Workshops, Sinulog and Reflection on the Past Year


The past couple of months have been action packed with lots of traveling, learning and thinking of the year ahead. Inevitably, when one starts to think about the challenges and hopes for the future we find ourselves reflecting on the past. It was this time last year that my wife and I finished a successful Kickstarter campaign for the Katutubong Filipino Project (Indigenous Filipino people project). It feels like a lot longer than a year ago that we ventured into this project, but we are thankful for it and for all of the people we have met because of it.

We are still working on the project with two major areas still to visit with our Kickstarter funds. After these two areas, I’m excited to continue and make this a long term project of mine. One year really just let us scratch the surface of what this project entails and I would like to look for grants and other means this year to continue photographing more groups and communities. Throughout the year, our attention will also graduate to doing some outreach with the photos we have gathered. There are avenues for this opening up so please stayed tuned for what’s to come with the Katutubong Filipino Project. Again, I am extremely grateful for all the people who have helped us along the way. I will not forget your generosity and time and something really good will come out of all the help people have given.

While most of 2012 was dedicated to working on the Katutubong Filipino Project I have also kept busy this past year with other equally important tasks. Besides the everyday undertakings of photo editing, stock image preparation, emails, contacting editors, and arranging travel, I have been refreshing my feature writing skills and learning more and more about storytelling and how to best create a strong visual narrative. Being able to tell a story with images and present it in a way that has impact and meaning takes a lot of work and heart. Storytelling has always been at the core of what I want to accomplish as a photographer and lately I have been looking more into the technical and objective side of it. There is always room to learn and grow and I have been fueling my hunger for this over the past year.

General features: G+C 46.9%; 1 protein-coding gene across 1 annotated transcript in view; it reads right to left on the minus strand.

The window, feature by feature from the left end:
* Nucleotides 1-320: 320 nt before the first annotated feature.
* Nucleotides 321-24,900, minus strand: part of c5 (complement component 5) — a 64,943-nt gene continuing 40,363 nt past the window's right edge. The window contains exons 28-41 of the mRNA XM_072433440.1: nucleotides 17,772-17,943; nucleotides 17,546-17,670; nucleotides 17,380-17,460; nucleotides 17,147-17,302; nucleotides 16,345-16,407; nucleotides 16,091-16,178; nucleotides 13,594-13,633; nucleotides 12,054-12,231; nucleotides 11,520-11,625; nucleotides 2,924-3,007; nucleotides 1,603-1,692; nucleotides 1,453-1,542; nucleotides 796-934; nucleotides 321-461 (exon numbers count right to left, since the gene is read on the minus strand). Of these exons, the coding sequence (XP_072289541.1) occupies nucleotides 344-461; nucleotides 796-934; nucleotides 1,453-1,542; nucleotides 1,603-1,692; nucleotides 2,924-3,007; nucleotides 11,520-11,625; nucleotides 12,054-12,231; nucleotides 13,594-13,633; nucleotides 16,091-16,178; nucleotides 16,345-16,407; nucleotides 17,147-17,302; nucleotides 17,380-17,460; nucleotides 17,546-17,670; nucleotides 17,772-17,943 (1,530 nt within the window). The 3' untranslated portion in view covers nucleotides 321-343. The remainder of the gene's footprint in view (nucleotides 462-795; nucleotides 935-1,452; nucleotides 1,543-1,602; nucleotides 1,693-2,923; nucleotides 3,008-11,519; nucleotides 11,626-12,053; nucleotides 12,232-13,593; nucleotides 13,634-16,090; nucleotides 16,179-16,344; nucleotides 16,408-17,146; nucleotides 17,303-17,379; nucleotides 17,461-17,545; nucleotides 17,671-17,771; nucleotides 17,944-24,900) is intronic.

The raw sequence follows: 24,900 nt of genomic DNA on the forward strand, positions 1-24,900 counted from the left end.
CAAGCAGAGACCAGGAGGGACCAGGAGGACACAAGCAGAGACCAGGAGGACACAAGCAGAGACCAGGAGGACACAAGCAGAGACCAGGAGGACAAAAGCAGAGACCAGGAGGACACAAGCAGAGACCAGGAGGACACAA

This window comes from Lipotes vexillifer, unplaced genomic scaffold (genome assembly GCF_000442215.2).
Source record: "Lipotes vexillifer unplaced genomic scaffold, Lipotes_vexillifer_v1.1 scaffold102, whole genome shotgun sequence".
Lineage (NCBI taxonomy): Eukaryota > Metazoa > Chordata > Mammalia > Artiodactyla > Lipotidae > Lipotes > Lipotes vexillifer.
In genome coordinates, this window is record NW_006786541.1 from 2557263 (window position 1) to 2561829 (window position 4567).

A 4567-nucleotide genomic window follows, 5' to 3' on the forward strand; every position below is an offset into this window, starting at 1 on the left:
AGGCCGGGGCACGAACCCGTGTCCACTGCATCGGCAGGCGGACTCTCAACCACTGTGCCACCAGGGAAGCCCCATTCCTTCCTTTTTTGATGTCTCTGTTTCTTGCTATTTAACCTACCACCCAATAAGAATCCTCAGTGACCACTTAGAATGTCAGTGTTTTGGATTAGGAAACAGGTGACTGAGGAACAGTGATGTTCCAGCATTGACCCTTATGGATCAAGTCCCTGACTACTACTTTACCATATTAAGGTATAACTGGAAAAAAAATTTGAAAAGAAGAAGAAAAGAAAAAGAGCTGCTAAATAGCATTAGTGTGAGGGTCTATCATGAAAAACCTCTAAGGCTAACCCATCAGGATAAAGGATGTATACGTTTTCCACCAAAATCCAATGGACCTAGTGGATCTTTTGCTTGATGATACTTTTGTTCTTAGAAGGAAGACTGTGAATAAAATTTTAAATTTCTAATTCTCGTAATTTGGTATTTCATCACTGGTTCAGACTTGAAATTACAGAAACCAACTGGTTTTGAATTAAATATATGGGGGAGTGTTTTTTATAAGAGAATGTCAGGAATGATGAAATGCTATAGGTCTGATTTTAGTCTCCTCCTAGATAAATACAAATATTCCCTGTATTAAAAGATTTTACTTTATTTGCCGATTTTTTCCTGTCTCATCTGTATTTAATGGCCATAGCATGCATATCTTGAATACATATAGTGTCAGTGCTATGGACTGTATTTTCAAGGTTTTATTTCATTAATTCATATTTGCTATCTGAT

A Tagbanwa woman on Coron Island arriving home with her seaweed harvest. This was taken in Coron, Palawan while giving a one-on-one workshop last December.

More recently, my time during the past couple of months was devoted to conducting two different one-on-one workshops, which I feel were both successful in their own ways. These workshops brought me to Manila, Palawan, northern Luzon, and then eventually back home to Cebu and onward to Mindanao. I find that teaching photography techniques and seeing my students overcome challenges can be very rewarding. The one-on-one nature of the workshop I give really allows itself to focus on what the student whats to learn or improve on.